It was the seemingly casual proposed destruction of the garden in the first plan that united preservation advocates, who developed sophisticated arguments about Page’s excellent design, together with regular New Yorkers, who saw one more green space being taken from them. Charles Birnbaum, president of the Washington-based Cultural Landscape Foundation, calls Page’s design a ‘master class in restrained minimalism’ that is a model of precision and beauty giving an illusion of size to a postage-stamp sized garden. Yet the new plan by Selldorf Architects is sensitive both to the building and its visitors. ‘We’re building a better Frick for the audience we have,’ says Ian Wardropper, the director of the museum. ‘Our goal is for visitors to feel nothing has changed.’ But why so much rage over so many years? One reason may be that many New Yorkers have never quite recovered emotionally from the demolition of McKim, Mead & White’s glorious Penn Station in 1963 – a shocking act of cultural vandalism made even worse by the utterly banal, inefficient Penn Station commuters must endure today. As Yale professor of architecture Vincent Scully once said of the station, ‘Through it one entered the city like a god. One scuttles in now like a rat.’ The one valuable outcome was the establishment in 1965, of the Landmarks Preservation Commission, initially toothless but gradually strengthened with almost every new depredation.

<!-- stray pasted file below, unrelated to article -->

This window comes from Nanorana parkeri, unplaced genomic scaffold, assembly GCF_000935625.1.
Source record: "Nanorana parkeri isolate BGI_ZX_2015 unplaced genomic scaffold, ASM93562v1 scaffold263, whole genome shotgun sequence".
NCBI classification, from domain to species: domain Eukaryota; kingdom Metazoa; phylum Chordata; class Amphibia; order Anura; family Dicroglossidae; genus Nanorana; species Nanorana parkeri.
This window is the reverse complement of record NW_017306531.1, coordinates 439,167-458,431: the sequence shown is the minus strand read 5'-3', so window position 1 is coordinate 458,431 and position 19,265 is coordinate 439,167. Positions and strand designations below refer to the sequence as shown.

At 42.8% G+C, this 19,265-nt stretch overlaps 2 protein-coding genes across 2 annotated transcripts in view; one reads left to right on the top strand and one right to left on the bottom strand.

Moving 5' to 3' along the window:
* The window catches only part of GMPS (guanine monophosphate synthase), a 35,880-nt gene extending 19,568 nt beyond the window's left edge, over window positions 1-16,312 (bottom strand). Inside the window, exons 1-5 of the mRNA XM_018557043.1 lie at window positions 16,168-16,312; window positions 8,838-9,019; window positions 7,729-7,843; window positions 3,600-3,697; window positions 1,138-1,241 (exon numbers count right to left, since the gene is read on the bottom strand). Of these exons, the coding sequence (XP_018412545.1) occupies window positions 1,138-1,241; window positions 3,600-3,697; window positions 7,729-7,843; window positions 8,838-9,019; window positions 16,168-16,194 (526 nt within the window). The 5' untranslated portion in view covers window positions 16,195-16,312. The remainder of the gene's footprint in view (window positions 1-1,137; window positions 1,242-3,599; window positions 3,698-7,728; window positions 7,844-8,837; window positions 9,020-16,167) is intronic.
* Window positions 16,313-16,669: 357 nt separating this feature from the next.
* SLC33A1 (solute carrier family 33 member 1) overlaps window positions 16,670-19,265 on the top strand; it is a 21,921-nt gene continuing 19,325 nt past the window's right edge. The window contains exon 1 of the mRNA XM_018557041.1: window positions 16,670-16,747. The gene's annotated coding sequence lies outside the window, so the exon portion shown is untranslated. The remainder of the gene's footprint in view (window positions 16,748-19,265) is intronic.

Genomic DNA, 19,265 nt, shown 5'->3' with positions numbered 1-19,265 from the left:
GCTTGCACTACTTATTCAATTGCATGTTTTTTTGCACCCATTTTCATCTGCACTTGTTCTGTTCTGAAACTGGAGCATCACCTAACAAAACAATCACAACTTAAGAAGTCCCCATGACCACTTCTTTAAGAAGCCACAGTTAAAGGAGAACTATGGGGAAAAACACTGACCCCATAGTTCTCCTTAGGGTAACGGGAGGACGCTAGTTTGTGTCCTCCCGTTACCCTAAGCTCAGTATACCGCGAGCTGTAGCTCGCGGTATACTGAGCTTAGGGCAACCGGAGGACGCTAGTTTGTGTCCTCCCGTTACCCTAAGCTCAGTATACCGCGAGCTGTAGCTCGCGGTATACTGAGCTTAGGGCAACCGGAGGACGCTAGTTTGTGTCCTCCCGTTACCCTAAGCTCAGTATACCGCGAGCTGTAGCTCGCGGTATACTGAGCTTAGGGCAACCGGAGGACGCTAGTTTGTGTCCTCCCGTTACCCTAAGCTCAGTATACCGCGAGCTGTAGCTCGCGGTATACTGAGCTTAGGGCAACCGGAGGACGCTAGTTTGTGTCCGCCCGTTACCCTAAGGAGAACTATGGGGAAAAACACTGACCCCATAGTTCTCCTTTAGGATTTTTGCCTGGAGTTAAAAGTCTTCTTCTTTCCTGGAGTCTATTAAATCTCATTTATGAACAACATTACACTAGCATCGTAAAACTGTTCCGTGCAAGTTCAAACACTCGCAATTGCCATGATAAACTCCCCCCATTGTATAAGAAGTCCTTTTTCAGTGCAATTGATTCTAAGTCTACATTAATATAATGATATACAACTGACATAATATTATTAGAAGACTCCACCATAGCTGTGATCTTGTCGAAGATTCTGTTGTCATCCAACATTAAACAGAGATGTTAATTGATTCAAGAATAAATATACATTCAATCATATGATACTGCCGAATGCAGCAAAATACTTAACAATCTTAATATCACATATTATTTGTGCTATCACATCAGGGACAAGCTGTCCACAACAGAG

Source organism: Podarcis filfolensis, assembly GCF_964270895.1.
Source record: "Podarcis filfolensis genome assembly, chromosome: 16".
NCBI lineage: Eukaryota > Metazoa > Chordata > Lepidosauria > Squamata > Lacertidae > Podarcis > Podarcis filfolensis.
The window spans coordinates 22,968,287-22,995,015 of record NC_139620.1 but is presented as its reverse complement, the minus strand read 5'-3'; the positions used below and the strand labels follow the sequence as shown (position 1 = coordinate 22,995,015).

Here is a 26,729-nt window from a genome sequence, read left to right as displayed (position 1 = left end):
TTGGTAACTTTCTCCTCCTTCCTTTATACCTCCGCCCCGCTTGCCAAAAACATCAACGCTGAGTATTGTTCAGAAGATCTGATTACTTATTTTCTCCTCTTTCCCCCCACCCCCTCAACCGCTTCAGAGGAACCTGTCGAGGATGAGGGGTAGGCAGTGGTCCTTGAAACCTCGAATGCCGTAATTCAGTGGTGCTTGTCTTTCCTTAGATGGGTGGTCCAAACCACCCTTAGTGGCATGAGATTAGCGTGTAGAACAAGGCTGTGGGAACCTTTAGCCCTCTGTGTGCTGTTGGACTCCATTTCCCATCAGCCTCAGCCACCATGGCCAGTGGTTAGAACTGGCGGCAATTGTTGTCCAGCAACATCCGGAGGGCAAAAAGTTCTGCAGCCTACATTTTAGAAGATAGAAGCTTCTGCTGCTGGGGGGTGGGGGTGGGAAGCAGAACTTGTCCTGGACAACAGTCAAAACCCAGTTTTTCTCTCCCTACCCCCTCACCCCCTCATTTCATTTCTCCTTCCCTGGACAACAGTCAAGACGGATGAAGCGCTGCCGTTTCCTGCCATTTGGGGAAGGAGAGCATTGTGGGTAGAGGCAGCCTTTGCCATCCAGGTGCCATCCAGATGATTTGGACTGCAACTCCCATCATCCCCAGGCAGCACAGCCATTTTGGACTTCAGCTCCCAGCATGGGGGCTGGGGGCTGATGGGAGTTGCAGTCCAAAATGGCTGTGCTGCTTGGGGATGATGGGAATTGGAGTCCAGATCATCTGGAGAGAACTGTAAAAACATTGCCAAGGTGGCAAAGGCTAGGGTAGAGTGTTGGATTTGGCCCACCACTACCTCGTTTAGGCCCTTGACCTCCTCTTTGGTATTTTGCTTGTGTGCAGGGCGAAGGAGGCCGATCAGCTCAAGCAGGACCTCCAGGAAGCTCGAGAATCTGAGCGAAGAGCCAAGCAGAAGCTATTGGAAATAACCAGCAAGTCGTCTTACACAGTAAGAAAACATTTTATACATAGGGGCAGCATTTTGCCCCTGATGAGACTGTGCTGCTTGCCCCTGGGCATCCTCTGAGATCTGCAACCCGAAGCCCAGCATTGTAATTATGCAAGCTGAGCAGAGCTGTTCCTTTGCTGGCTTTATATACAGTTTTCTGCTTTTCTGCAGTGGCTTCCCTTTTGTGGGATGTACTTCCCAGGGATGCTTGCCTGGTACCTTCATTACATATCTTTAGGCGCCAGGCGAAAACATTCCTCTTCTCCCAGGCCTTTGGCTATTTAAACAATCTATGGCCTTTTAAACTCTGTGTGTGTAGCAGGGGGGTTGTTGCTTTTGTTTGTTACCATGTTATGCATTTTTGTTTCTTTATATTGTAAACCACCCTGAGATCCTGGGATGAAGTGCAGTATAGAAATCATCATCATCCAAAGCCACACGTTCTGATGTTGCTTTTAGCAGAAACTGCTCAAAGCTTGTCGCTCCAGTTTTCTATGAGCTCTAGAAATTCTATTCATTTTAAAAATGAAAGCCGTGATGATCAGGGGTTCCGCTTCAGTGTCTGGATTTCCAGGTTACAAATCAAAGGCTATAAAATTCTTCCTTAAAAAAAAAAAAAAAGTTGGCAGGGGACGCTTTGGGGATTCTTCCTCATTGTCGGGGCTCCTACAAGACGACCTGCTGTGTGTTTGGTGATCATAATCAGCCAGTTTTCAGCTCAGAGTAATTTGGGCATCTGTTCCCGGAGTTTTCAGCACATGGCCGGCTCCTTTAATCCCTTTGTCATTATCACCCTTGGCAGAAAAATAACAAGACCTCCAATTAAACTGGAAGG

The demolition of Penn Station was of course followed by other traumas, actual and threatened; the latter including such recent ones as the New York Public Library’s plan to gut its classical insides with a Norman Foster-redesign of its Carrère and Hastings building. As the architecture critic Paul Goldberger puts it: ‘The Frick and the Public Library have one thing in common: both represent large prominent New York institutions that, having made big architectural mistakes, [they] have had the sense to reverse themselves.’ For such reversals, New Yorkers are grateful.
Julia Vitullo-Martin is a senior fellow at the Regional Plan Association in New York.